As a percentage of GDP, Rahman said, America’s debt is considerably less than most nations. If there’s a silver lining to the “highly political and slightly silly” debt ceiling debates in Congress, Rahman added, it’s that lawmakers will have a better idea about which expenses are profligate and which are important.

A pdf of U.S. Rep. Dan Lipinski’s proposal is available above or on his website for closer inspection.

Jesse Marx July 18, 2011 at 05:56 PM
Rusty, Thanks for the interest. Just to be clear (judging from the tone of your last sentence), Lipinski says the members of the strategic manufacturing board would not be paid for their time. It would be a volunteer advisory position, not a desk job. But another congressman or senator could always add an amendment stating otherwise. We'll just have to wait and see.
Mary Kay Barton July 18, 2011 at 10:13 PM
Sounds like a plan
Thomas July 18, 2011 at 11:39 PM
Kudos to Congressman Lipinski, at lease someone in Washington is trying to create jobs for the dying middle class in this country. Those austerity proposals will kill economic growth in the short and long term. As for continuing the Bush era tax brakes, I hope someone in Washington like Lipinski would say "Hey lets do this a bit different this time, lets put some stipulations on those receiving those tax's brakes the so called "Job Creators" (Even though during the last 10-years of those cuts, we've experienced the worst job creation period in the past 50-years) that if you take those cuts you need to pledge how many jobs you'll create, and if you don't produce those jobs, you'll need to pay the tax brake back with penalty" Lets see how many of those so called job creators will take the cuts. No more stashing that tax brake money away, and not investing in the U.S. economy. As of today $3T is sitting on the side lines. In addition, where is our new Senator Mark Kirk and what has he been doing to create jobs? All you’ll hear from him these day's is talk about cutting spending and reducing taxes for the wealthiest 2%. He’s spouting the Tea Party mantra. He needs to step up and do something if he wants to keep that seat!
paul cervenka July 19, 2011 at 01:29 PM
Elections bring out touching subjects like, Middle class jobs! Fact. It's easier to start a business in China than in the USofA. Fix that Rep.Lipinski. Do "your" job.Layers of government regulations and restrictions prohibit job creation in the USofA. In the 80s millions of good living wage jobs went to Mexico, (NAFTA) no one said a word. As long as everyone could get easy money and live their illusion of a life style everything was fine. All those affordable Chinese products in WalMart came with a price alright, Jobs. Make it irresistable for company's and they will come. Guaranteed. That is why Texas is growing and creating more jobs than any other state, in a depression? Indiana, not far behind. Ask the corporations that recently moved there Rep. Lipinski. Watch west coast rail traffic to the midwest. It's booming, with imported goods! We have a new rail container yard SW of Joliet. All China imports. When this slows, we might begin to see job growth. Eliminate those shipping containers Rep. Lipinski. Manufacturing left because of Government restrictions and incentives. Tell a corporation what they have to do, and they're gone. They only stayed untill they had an alternative. Manufacturing creates wealth. Who didn't know that? Rep. Lipinski.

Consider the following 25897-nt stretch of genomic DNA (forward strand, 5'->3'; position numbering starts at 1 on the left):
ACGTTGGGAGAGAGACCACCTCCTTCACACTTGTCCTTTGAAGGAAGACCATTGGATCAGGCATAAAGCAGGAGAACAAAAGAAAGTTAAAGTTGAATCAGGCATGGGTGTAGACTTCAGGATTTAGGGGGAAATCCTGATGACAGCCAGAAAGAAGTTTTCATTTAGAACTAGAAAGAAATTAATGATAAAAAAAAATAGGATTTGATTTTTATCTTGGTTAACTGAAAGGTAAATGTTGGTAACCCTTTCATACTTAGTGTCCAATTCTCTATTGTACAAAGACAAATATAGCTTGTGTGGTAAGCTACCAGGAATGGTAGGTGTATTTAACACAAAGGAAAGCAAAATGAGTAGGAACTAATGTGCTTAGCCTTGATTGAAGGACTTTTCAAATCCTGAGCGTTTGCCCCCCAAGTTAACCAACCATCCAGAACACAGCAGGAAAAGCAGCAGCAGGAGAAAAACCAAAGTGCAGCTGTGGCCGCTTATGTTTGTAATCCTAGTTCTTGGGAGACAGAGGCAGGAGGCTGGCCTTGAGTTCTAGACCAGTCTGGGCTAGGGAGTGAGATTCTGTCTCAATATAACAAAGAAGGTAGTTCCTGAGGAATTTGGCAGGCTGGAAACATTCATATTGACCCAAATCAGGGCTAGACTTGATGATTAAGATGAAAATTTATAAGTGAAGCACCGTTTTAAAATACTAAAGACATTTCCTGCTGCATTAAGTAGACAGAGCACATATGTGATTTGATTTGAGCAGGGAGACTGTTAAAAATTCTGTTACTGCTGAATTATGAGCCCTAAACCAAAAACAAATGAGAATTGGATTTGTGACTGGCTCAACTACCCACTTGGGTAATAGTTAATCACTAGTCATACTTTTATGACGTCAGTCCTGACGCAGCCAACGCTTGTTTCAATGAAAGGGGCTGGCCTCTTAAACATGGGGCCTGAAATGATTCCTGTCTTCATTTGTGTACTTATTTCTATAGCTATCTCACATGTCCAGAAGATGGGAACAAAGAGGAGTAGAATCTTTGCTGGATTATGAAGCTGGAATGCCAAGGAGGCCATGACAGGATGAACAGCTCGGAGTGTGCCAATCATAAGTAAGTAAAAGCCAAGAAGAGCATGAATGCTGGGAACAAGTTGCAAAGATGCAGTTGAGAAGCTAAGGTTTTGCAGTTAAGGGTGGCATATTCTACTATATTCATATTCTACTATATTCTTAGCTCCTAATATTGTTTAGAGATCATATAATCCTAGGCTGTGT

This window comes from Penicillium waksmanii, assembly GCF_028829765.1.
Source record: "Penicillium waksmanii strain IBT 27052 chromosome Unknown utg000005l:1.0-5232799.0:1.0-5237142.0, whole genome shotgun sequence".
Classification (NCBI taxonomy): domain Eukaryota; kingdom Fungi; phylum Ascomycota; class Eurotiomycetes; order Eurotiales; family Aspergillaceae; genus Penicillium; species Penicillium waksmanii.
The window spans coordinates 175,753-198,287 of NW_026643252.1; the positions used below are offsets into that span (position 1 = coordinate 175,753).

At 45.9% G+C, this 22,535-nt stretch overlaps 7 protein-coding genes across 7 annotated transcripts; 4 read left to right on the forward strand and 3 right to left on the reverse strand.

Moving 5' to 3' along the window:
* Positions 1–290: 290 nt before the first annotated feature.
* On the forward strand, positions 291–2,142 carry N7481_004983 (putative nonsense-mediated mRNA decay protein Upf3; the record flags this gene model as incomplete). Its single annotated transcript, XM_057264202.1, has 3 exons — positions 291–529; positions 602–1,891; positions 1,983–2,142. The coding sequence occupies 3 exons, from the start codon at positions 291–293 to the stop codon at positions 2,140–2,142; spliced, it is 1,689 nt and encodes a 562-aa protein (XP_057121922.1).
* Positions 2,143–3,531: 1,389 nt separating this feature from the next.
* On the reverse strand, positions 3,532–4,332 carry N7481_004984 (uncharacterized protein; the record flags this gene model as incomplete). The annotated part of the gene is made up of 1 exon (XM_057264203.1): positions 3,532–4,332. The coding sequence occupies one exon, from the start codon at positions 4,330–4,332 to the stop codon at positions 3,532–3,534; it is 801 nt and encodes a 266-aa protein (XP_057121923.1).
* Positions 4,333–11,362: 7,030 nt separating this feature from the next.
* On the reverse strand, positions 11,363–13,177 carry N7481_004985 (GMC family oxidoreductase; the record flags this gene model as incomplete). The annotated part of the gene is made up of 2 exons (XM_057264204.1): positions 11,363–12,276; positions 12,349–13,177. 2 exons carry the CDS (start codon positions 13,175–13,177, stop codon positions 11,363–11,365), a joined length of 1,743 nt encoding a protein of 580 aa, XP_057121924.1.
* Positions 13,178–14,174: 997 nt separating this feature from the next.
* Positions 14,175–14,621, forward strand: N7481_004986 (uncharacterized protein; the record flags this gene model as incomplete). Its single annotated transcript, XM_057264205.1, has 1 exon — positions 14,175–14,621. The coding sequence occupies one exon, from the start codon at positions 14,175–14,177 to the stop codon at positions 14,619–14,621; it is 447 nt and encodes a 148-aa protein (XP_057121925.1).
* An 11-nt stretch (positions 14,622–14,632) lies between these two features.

Thomas July 19, 2011 at 06:36 PM
Paul you make some good points, but the one about Texas, sorry I know way too much about that situation to say they are the model to follow as a way to shore up the middle class, and bring back those good paying jobs. As an example, and maybe you were unaware of this, but for: 1.) The job growth in Texas has been centered around minimum wage jobs, good paying jobs are rare in Texas, 2.) Texas has more uninsured workers than any other state in the union, and there are more working people on public assistance in Texas than in any other state in the union, accept California, 3.) Texas ranks near the bottom relative to the quality and access to health care 4.) Texas leads the nation in the use of emergency rooms as a source of primary health care 5.) Texas ranks near the bottom in the quality education for grade school through high school 6.) Texas has one of the largest budget deficits, 2nd only to California. They played with the numbers to hide their shortfalls and used the Federal Stimulus money that was supposed to go to job creation projects to shore up their short term budget shortfall, but now that those funds are used up the real truth about the financial problems of the state are surfacing. Everyone is using Texas as a model, but their being proven wrong when the facts are considered. If people did their research, and not rely on what someone tells them they would stop. The facts about Texas are disturbing and are just now coming out